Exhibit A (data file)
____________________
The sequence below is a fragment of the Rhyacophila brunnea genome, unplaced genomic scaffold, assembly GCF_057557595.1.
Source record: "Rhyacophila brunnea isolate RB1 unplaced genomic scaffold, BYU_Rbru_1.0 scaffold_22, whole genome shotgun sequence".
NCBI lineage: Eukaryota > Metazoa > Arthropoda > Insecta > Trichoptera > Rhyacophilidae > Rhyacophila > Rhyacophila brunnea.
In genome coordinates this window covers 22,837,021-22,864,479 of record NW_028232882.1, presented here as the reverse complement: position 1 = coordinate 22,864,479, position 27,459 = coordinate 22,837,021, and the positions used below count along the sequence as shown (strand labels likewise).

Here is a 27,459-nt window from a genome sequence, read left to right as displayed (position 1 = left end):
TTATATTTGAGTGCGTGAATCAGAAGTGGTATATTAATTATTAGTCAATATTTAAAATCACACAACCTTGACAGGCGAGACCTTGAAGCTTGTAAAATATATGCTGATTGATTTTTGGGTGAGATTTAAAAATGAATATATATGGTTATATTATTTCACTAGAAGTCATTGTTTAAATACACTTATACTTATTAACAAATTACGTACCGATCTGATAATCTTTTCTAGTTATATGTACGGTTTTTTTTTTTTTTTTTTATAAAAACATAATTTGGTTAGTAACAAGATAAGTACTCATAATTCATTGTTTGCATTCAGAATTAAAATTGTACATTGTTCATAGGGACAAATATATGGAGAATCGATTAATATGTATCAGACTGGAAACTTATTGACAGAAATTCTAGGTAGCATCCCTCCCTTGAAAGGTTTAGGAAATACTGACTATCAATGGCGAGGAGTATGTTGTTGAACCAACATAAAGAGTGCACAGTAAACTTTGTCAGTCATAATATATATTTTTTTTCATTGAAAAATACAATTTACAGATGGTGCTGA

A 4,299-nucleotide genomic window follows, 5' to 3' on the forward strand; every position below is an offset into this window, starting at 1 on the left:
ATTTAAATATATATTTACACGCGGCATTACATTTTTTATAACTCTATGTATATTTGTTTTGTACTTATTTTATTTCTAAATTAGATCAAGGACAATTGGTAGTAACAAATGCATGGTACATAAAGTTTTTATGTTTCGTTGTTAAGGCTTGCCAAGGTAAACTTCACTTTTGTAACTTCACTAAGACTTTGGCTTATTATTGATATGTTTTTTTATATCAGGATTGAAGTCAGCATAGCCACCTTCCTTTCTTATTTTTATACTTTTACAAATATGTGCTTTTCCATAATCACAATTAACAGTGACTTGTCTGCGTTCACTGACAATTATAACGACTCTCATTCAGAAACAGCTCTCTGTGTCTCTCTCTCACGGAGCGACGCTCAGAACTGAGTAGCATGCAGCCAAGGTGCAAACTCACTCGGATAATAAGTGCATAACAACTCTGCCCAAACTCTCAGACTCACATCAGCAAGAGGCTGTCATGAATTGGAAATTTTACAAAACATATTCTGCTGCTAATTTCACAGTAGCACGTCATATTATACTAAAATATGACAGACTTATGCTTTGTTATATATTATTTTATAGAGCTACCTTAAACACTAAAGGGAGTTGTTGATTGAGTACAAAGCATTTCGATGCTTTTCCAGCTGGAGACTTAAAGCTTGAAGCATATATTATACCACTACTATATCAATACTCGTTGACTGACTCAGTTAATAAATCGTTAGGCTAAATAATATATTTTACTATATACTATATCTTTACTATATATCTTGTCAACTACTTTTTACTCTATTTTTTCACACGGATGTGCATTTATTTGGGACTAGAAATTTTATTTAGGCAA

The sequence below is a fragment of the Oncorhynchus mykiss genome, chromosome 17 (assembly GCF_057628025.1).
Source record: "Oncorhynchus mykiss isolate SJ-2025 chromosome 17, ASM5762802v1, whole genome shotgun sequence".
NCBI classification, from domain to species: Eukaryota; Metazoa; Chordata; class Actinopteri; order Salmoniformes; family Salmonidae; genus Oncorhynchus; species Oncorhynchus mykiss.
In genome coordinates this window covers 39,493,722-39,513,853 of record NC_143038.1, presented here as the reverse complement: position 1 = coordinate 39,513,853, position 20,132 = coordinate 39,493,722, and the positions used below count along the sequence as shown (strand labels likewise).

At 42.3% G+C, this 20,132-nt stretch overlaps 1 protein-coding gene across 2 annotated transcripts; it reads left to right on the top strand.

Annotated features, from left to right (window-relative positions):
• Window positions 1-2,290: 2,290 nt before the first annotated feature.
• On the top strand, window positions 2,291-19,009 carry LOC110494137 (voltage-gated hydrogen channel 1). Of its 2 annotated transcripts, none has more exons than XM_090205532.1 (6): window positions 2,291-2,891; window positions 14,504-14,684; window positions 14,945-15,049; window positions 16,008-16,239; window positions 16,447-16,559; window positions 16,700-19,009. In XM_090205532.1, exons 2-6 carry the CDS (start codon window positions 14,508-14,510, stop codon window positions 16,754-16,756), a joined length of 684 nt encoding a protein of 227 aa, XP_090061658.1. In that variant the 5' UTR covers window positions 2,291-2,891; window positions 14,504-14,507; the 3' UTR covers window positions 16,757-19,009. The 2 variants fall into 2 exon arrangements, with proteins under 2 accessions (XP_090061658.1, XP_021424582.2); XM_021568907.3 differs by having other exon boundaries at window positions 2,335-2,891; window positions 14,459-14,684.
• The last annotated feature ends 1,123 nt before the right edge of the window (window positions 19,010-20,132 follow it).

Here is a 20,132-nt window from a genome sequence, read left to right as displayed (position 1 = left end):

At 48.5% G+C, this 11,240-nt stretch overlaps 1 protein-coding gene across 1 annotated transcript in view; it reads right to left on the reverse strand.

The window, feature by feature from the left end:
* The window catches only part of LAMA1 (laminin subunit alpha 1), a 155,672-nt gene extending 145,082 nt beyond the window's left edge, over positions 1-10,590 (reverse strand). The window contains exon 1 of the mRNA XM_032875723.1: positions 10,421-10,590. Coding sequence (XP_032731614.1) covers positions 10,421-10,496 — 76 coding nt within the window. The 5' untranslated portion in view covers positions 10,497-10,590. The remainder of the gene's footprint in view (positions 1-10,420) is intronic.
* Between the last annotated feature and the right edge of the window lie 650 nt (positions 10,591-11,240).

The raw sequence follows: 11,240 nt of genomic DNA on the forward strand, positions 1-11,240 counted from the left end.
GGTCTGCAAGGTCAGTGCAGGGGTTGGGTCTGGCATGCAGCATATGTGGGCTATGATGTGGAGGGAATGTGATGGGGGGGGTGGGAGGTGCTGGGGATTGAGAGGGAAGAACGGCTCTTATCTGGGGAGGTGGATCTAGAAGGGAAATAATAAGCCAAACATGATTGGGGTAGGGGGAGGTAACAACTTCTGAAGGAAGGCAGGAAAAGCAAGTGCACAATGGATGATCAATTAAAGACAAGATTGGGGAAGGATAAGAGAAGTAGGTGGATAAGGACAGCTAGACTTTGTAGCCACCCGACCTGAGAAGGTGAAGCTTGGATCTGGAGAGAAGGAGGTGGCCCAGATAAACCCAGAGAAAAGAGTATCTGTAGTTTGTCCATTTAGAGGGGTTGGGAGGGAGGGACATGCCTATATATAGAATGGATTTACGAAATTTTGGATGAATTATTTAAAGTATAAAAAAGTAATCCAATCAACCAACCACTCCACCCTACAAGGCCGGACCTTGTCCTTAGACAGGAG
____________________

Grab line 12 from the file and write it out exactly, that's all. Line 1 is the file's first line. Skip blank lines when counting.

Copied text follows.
In genome coordinates this window covers 39,493,722-39,513,853 of record NC_143038.1, presented here as the reverse complement: position 1 = coordinate 39,513,853, position 20,132 = coordinate 39,493,722, and the positions used below count along the sequence as shown (strand labels likewise).